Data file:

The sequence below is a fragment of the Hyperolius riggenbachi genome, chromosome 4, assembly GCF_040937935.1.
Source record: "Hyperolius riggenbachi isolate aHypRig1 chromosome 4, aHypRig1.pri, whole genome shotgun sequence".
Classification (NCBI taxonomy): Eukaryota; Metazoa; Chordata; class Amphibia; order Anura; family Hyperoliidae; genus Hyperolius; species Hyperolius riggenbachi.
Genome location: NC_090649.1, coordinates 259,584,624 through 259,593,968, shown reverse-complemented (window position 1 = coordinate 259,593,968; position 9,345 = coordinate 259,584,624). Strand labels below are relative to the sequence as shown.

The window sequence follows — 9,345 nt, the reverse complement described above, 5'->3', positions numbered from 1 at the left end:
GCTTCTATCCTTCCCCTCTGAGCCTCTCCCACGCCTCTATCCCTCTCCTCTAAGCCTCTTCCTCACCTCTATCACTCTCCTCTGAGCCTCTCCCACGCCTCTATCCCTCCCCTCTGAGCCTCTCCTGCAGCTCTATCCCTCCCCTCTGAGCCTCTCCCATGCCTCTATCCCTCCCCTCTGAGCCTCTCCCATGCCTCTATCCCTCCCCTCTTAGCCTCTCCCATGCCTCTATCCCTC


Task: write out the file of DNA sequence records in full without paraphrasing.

The sequence below is a fragment of the Hyperolius riggenbachi genome, chromosome 4, assembly GCF_040937935.1.
Source record: "Hyperolius riggenbachi isolate aHypRig1 chromosome 4, aHypRig1.pri, whole genome shotgun sequence".
Classification (NCBI taxonomy): Eukaryota; Metazoa; Chordata; class Amphibia; order Anura; family Hyperoliidae; genus Hyperolius; species Hyperolius riggenbachi.
Genome location: NC_090649.1, coordinates 259,584,624 through 259,593,968, shown reverse-complemented (window position 1 = coordinate 259,593,968; position 9,345 = coordinate 259,584,624). Strand labels below are relative to the sequence as shown.

The window sequence follows — 9,345 nt, the reverse complement described above, 5'->3', positions numbered from 1 at the left end:
GCTTCTATCCTTCCCCTCTGAGCCTCTCCCACGCCTCTATCCCTCTCCTCTAAGCCTCTTCCTCACCTCTATCACTCTCCTCTGAGCCTCTCCCACGCCTCTATCCCTCCCCTCTGAGCCTCTCCTGCAGCTCTATCCCTCCCCTCTGAGCCTCTCCCATGCCTCTATCCCTCCCCTCTGAGCCTCTCCCATGCCTCTATCCCTCCCCTCTTAGCCTCTCCCATGCCTCTATCCCTC